Breast cancer is the most frequently diagnosed cancer and the leading cause of cancer death among females worldwide, with an estimated 1.7 million cases and 521,900 deaths in 2012 (1). With advancement of imaging technology, early detection rate of breast cancer has gradually risen but approximately 2.4–6% of patients are still initially being diagnosed as de novo stage IV breast cancer (2,3). This subgroup, called de novo metastatic breast cancer, can be viewed as a prognostic subgroup that is distinct from those with recurrent metastasis (4). Previous data indicate that median survival of those with metastatic breast cancer ranges between 18 and 24 months (5). The pattern of site-specific metastases is similar in patients with de novo stage IV breast cancer, whose most common metastatic sites were bone, followed by lung, liver, and brain (6).
There are quite a number of studies exploring risks involved in long term survival of metastatic breast cancer patients (7,8), while few focuses on occurrence of de novo metastatic breast cancer. Therefore, here we attempted to construct population-based models in order to clarify factors concerning occurrence of de novo metastatic breast cancer.
The traditional statistic model, logistic regression (LR) has been one of the most commonly applied predictive models in medicine and allows intuitive interpretation in its model structure (9). While Warren McCulloch and Walter Pitts created a computational model for neural networks based on mathematics and algorithms called threshold logic in 1943 (8), paving the way for artificial neural network (ANN). Compared to LR, ANN owns a more flexible structure and is possibly capable to discover more implicit interactions and complex connections throughout input variables (10). Both approaches have been used with success in predicting and estimating clinical results in various kinds of diseases, such as cancer and cardiovascular disease, etc. (11,12). We were wondering which model would be more suitable for solving such a complex clinical issue as de novo metastasis of breast cancer. Therefore, we compared LR and ANN models, to further illustrate their application in clinical practice in this study.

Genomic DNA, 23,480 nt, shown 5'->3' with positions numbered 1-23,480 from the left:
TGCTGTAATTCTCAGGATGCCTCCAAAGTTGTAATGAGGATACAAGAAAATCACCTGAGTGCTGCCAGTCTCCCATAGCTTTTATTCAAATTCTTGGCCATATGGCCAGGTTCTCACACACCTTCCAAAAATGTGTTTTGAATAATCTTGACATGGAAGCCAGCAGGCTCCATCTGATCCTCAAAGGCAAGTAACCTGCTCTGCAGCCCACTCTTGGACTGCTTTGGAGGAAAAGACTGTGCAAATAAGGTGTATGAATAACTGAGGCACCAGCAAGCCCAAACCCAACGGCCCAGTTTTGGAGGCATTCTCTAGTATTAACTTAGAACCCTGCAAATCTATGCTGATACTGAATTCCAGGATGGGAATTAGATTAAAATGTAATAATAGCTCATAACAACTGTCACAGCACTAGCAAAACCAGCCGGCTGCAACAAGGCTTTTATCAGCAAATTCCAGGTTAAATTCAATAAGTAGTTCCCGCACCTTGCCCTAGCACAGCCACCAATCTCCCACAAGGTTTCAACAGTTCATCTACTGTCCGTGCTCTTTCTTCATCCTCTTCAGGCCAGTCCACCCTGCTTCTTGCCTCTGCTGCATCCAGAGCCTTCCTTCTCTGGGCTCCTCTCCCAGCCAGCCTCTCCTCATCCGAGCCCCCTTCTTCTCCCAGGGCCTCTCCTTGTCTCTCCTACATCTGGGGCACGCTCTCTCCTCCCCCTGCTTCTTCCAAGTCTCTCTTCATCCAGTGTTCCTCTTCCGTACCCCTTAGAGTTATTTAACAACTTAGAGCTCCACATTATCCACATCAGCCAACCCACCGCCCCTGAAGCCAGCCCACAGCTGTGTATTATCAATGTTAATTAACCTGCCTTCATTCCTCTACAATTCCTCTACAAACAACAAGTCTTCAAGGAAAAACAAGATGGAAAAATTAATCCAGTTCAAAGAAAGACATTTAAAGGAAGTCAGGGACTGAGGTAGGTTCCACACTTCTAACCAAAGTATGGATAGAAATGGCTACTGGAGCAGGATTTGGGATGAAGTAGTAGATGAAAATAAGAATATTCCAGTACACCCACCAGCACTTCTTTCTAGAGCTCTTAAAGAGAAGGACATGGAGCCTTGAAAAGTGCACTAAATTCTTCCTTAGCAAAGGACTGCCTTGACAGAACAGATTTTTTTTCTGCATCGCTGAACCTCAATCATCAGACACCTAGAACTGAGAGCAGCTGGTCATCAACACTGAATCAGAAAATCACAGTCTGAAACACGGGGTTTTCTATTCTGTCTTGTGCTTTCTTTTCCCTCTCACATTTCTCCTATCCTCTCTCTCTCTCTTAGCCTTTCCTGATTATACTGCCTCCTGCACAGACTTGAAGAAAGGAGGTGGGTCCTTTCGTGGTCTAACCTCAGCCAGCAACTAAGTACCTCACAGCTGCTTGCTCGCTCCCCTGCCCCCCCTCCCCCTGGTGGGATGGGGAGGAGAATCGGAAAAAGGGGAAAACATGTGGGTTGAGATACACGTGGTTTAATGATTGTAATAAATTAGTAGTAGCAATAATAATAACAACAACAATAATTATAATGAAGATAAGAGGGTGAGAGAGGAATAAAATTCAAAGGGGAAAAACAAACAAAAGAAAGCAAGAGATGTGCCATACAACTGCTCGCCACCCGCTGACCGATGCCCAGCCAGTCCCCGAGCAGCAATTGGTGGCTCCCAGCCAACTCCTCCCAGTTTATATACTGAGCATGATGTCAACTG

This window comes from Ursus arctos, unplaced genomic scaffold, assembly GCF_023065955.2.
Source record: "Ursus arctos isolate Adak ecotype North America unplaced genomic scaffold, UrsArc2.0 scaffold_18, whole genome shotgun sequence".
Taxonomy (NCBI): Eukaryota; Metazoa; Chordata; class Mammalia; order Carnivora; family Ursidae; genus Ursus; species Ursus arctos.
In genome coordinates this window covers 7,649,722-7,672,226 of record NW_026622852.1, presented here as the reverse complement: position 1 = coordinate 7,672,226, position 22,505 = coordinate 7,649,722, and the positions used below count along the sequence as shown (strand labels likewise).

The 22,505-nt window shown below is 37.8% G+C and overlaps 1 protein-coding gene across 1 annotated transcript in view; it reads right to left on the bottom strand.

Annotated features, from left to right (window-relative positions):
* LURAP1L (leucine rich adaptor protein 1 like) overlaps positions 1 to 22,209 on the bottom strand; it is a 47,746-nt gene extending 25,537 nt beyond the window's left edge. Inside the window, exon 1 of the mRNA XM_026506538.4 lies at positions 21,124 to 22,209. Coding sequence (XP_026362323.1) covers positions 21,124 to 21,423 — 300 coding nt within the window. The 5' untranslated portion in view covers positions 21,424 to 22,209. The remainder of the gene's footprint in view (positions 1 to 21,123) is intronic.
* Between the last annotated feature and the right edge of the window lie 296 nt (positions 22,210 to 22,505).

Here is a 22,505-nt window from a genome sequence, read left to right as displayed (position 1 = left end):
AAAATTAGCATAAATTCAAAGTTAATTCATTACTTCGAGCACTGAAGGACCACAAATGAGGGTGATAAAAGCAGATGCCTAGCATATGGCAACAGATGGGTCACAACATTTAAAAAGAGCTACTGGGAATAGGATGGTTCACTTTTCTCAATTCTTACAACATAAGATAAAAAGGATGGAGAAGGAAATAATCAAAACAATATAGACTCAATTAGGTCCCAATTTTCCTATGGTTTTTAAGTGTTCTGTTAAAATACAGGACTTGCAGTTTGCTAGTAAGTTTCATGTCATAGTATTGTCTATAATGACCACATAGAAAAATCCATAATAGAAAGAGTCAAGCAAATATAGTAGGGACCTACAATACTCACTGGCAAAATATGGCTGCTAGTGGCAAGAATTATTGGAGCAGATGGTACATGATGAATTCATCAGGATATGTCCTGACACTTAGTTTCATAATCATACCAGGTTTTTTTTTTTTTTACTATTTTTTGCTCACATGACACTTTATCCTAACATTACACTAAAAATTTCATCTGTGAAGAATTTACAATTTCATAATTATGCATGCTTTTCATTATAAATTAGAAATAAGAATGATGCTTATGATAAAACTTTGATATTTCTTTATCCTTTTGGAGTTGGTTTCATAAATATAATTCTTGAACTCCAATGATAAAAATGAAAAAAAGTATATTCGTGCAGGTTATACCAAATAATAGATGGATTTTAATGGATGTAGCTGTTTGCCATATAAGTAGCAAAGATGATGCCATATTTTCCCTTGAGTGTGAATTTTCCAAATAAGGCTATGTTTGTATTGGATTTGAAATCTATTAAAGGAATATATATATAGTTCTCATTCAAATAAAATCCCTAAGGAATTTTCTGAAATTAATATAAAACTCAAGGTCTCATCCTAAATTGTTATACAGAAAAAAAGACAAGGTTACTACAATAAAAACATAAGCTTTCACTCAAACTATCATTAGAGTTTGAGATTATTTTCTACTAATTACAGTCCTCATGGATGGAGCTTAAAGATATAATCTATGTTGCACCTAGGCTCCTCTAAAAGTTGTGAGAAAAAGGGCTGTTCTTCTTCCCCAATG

This study is cross sectional. Data were obtained from a total of 18 cancer registries utilizing the National Cancer Institute’s Surveillance, Epidemiology and End Results (SEER) Cancer database released April 2017, based on the November 2016 submission (www.seer.cancer.gov) through SEER-stat software (SEER Stat 8.3.4). Cases that met the following criteria were included: (I) female patients diagnosed with invasive breast cancer in 2010 (the distant metastasis status was recorded from 2010 on); (II) breast cancer as the first and only malignant tumor. Patients in tumor stage of T0 or Tis were excluded. Finally, 40,899 eligible patients were enrolled.
Data collected for each patient included patient demographics and tumor characteristics. TNM and clinical stages were restaged according to the 7th American Joint Committee on Cancer’s (AJCC) Staging Manual (13). Invasive breast cancers were classified into seven histological types including invasive ductal carcinoma, invasive lobular carcinoma, invasive tubular carcinoma, invasive mixed carcinoma, invasive mucinous carcinoma, other invasive carcinomas and Paget’s disease, as suggested by Gathani et al. (14).
The review of published papers and counseling consulting with oncologists were performed to determine input variables for metastasis modeling (15). Totally, race, histology, primary site, tumor grade, laterality, regional lymph nodes status, tumor size, ER status, PR status, Her-2 status, Bloom-Richardson (Nottingham) score, number of positive ipsilateral axillary lymph nodes and lymph node ratio (LNR) were integrated as input variables. T stage of those with distant metastasis were all unknown, which led to complete separability of the data, therefore it was not taken as an input variable. For handling missing values of quantitative variables as number of positive ipsilateral axillary lymph nodes, Bloom-Richardson (Nottingham) score and LNR, simple mean imputation was adopted. Dependent variable was a binary variable that 1 and 0 represented metastasis and non-metastasis respectively.